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John Wayne Trends in Wake of Sacheen Littlefeather Oscars Apology – My Blog

John Wayne’s name began trending on Twitter after the the Academy of Motion Picture Arts and Sciences issued a formal apology to Sacheen Littlefeather over her treatment at the 1973 Oscars.

Littlefeather appeared on stage at the awards in place of Marlon Brando, who had won best actor for his performance in The Godfather. However, as Littlefeather went on to explain, Brando wouldn’t be accepting the award due to “the treatment of American Indians today by the film industry.”
Decked out in the traditional Apache attire of a buckskin dress and moccasins, Littlefeather, who was president of the National Native American Affirmative Image Committee at the time, was booed following her 60-second speech.
Brando had hoped the protest would shine a light on the occupation of Wounded Knee in South Dakota, which had begun a month earlier. On February 27, 1973, 200 members of the American Indian Movement had taken control of the reservation hamlet in protest at the treatment of Native Americans in a stand-off that would last 71 days

However, the speech drew an angry response that night, not least from Wayne who, according to Littlefeather herself, had to be restrained by as many as six security guards while attempting to accost her on stage.
In 2021, she told the Guardian: “During my presentation, he [Wayne] was coming towards me to forcibly take me off the stage, and he had to be restrained by six security men to prevent him from doing so.”
An actor from Hollywood’s Golden Age who made his name starring in Westerns, Wayne was scathing of the protest at the time, telling Entertainment Weekly: “”If [Brando] had something to say he should have appeared that night and stated his views instead of taking some little unknown girl and dressing her up in an Indian outfit.”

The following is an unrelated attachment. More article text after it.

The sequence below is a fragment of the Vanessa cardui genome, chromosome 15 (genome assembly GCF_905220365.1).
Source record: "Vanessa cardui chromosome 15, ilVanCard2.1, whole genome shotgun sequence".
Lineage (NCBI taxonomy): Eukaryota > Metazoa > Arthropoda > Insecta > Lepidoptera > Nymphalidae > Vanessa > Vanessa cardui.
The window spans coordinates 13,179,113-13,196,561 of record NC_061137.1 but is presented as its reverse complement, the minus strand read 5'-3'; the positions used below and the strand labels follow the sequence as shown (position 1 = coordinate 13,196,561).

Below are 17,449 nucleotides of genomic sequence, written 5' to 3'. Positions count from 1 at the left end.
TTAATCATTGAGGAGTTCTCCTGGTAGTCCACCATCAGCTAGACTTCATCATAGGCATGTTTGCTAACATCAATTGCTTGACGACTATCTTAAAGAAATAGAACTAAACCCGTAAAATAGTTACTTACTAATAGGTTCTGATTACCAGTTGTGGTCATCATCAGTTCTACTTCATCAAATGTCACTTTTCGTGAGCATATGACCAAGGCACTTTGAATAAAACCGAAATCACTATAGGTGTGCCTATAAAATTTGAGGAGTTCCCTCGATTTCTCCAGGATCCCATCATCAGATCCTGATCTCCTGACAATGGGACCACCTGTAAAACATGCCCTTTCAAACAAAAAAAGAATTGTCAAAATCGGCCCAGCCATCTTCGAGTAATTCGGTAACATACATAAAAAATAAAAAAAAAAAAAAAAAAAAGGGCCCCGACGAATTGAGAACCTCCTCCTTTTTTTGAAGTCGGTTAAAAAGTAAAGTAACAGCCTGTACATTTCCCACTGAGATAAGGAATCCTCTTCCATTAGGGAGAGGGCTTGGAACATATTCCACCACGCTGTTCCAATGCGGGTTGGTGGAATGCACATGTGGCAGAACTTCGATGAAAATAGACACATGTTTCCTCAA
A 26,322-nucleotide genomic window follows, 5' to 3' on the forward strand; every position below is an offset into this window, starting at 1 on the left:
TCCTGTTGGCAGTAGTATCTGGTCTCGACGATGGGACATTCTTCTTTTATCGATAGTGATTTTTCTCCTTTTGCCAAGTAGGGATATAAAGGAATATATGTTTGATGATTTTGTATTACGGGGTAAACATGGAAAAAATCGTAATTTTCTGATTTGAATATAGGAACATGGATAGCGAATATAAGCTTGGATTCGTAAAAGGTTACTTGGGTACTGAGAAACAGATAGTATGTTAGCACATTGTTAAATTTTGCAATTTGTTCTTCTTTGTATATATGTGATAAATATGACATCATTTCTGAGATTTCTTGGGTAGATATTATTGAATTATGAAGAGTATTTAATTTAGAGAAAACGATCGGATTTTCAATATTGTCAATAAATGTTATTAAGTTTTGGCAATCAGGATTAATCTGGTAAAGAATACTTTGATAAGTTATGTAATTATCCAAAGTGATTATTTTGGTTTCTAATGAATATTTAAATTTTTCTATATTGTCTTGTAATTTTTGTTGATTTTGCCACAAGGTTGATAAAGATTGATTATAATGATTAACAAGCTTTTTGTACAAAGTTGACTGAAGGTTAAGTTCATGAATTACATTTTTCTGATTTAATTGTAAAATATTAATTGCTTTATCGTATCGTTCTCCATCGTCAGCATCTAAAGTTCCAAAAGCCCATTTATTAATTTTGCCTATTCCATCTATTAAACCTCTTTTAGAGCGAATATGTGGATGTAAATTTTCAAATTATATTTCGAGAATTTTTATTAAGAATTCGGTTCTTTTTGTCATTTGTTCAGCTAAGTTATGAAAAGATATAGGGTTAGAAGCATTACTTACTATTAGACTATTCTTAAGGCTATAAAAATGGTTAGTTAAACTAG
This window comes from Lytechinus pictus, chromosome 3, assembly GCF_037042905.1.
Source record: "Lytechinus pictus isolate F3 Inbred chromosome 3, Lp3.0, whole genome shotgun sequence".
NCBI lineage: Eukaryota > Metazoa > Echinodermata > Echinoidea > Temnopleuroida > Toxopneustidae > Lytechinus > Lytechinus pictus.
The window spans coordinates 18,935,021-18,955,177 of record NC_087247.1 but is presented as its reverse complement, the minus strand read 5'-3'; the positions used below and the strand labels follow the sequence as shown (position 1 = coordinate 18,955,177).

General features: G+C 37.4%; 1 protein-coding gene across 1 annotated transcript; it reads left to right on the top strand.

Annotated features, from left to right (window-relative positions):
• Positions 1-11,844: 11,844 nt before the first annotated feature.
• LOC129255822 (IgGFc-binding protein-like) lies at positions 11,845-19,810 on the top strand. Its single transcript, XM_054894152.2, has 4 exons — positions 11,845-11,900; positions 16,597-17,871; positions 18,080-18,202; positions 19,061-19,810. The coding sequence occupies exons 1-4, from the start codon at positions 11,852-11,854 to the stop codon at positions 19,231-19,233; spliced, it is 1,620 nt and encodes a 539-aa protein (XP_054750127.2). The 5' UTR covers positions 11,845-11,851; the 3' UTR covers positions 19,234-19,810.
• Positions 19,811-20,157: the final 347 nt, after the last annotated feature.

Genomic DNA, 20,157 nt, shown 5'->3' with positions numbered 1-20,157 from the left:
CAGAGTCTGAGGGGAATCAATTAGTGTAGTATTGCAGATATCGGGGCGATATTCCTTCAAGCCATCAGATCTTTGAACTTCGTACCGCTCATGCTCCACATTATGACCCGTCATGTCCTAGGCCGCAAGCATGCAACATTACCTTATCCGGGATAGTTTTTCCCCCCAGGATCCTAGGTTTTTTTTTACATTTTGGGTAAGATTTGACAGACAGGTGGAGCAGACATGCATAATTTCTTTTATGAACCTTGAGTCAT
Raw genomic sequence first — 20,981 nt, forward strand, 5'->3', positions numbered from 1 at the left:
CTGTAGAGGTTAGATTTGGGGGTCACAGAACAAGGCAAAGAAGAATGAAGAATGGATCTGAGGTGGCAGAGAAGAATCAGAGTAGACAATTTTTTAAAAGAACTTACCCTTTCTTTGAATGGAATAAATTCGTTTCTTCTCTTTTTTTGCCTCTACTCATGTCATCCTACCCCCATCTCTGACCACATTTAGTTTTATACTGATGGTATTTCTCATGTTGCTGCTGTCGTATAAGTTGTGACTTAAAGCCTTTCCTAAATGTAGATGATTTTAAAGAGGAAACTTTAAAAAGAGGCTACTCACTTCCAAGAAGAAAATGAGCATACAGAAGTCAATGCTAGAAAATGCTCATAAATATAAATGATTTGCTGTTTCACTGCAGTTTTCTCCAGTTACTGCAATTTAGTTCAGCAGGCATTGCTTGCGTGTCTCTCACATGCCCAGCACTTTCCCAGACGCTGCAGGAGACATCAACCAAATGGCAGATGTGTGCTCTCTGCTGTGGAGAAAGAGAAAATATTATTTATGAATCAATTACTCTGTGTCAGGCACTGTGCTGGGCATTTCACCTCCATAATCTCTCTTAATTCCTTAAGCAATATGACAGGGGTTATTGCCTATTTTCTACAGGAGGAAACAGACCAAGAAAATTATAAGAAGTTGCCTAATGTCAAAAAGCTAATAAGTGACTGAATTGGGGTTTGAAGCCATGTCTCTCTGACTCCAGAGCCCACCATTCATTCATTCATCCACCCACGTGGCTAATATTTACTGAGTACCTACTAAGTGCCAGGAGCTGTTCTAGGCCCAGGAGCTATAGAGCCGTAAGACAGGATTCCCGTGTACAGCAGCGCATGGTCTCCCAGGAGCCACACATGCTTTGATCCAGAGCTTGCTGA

Wayne wasn’t the only star to express his disdain. While presenting the Oscar for best picture soon after, Clint Eastwood was heard to quip: “I don’t know if I should present this award on behalf of all the cowboys shot in all the John Ford westerns over the years.”
However, nearly 50 years on, it’s the actions of Wayne that night that are back in the spotlight after the Academy issued an apology and confirmed plans for an event in September honoring Littlefeather.
In a letter sent to the activist by Academy President David Rubin back in June, he said: “The abuse you endured because of this statement was unwarranted and unjustified.”
The letter continued: “The emotional burden you have lived through and the cost to your own career in our industry are irreparable. For too long the courage you showed has been unacknowledged. For this, we offer both our deepest apologies and our sincere admiration.”
A full statement of apology will be read at the September event.
In the wake of the news, Wayne’s name began trending on social media, more than 43 years after his death, with many slamming his actions at the 1973 Oscars. Some are suggesting the apology is a PR stunt designed to combat the backlash generated by the Academy’s response to Will Smith’s slap on Chris Rock.
Film critic Hanna Ines Flint tweeted: “It’s hard to imagine this apology happening without The Slap and the subsequent reaction online reminding the Academy how it failed Sacheen Littlefeather in 1973 when John Wayne tried to attack her.”
Comedian and podcaster Ken Reid said revisiting the incident should serve as “a periodic reminder that John Wayne was a garbage human and not a good actor.”
Journalist and author Richard Newby was similarly scathing in his assessment of the incident, writing: “John Wayne will always be a punk and I don’t think movie clips of him should be shown at the Oscars again. My parents hate John Wayne. All my homies hate John Wayne.”